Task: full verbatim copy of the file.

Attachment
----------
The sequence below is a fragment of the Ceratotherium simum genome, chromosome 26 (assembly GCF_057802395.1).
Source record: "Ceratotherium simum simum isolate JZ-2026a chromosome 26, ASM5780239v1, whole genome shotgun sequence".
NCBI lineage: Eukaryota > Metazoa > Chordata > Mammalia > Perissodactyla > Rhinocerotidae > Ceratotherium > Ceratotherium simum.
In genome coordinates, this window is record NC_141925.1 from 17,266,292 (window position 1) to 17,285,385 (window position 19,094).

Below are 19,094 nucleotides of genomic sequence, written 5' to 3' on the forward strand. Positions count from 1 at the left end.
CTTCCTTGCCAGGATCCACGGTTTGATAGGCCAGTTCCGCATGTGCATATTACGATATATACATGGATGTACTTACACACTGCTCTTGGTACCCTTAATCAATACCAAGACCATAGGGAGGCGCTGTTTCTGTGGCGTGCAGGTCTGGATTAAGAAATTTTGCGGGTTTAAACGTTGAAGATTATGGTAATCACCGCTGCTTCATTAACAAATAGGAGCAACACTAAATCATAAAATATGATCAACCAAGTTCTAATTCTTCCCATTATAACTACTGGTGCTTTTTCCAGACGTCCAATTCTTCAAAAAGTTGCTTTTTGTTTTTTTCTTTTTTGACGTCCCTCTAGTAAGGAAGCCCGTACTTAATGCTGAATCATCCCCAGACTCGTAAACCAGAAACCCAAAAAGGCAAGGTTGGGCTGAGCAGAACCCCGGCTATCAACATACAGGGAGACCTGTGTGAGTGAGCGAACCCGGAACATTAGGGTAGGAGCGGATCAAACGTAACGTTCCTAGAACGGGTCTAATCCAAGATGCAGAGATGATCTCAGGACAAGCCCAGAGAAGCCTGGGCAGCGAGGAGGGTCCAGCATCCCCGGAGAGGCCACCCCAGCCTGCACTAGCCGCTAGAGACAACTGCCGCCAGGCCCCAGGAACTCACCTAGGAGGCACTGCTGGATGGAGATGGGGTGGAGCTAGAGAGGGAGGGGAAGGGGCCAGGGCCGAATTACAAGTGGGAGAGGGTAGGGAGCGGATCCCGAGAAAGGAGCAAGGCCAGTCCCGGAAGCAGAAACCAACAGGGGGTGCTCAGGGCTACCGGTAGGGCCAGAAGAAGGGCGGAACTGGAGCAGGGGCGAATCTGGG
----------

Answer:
The sequence below is a fragment of the Ceratotherium simum genome, chromosome 26 (assembly GCF_057802395.1).
Source record: "Ceratotherium simum simum isolate JZ-2026a chromosome 26, ASM5780239v1, whole genome shotgun sequence".
NCBI lineage: Eukaryota > Metazoa > Chordata > Mammalia > Perissodactyla > Rhinocerotidae > Ceratotherium > Ceratotherium simum.
In genome coordinates, this window is record NC_141925.1 from 17,266,292 (window position 1) to 17,285,385 (window position 19,094).

Below are 19,094 nucleotides of genomic sequence, written 5' to 3' on the forward strand. Positions count from 1 at the left end.
CTTCCTTGCCAGGATCCACGGTTTGATAGGCCAGTTCCGCATGTGCATATTACGATATATACATGGATGTACTTACACACTGCTCTTGGTACCCTTAATCAATACCAAGACCATAGGGAGGCGCTGTTTCTGTGGCGTGCAGGTCTGGATTAAGAAATTTTGCGGGTTTAAACGTTGAAGATTATGGTAATCACCGCTGCTTCATTAACAAATAGGAGCAACACTAAATCATAAAATATGATCAACCAAGTTCTAATTCTTCCCATTATAACTACTGGTGCTTTTTCCAGACGTCCAATTCTTCAAAAAGTTGCTTTTTGTTTTTTTCTTTTTTGACGTCCCTCTAGTAAGGAAGCCCGTACTTAATGCTGAATCATCCCCAGACTCGTAAACCAGAAACCCAAAAAGGCAAGGTTGGGCTGAGCAGAACCCCGGCTATCAACATACAGGGAGACCTGTGTGAGTGAGCGAACCCGGAACATTAGGGTAGGAGCGGATCAAACGTAACGTTCCTAGAACGGGTCTAATCCAAGATGCAGAGATGATCTCAGGACAAGCCCAGAGAAGCCTGGGCAGCGAGGAGGGTCCAGCATCCCCGGAGAGGCCACCCCAGCCTGCACTAGCCGCTAGAGACAACTGCCGCCAGGCCCCAGGAACTCACCTAGGAGGCACTGCTGGATGGAGATGGGGTGGAGCTAGAGAGGGAGGGGAAGGGGCCAGGGCCGAATTACAAGTGGGAGAGGGTAGGGAGCGGATCCCGAGAAAGGAGCAAGGCCAGTCCCGGAAGCAGAAACCAACAGGGGGTGCTCAGGGCTACCGGTAGGGCCAGAAGAAGGGCGGAACTGGAGCAGGGGCGAATCTGGG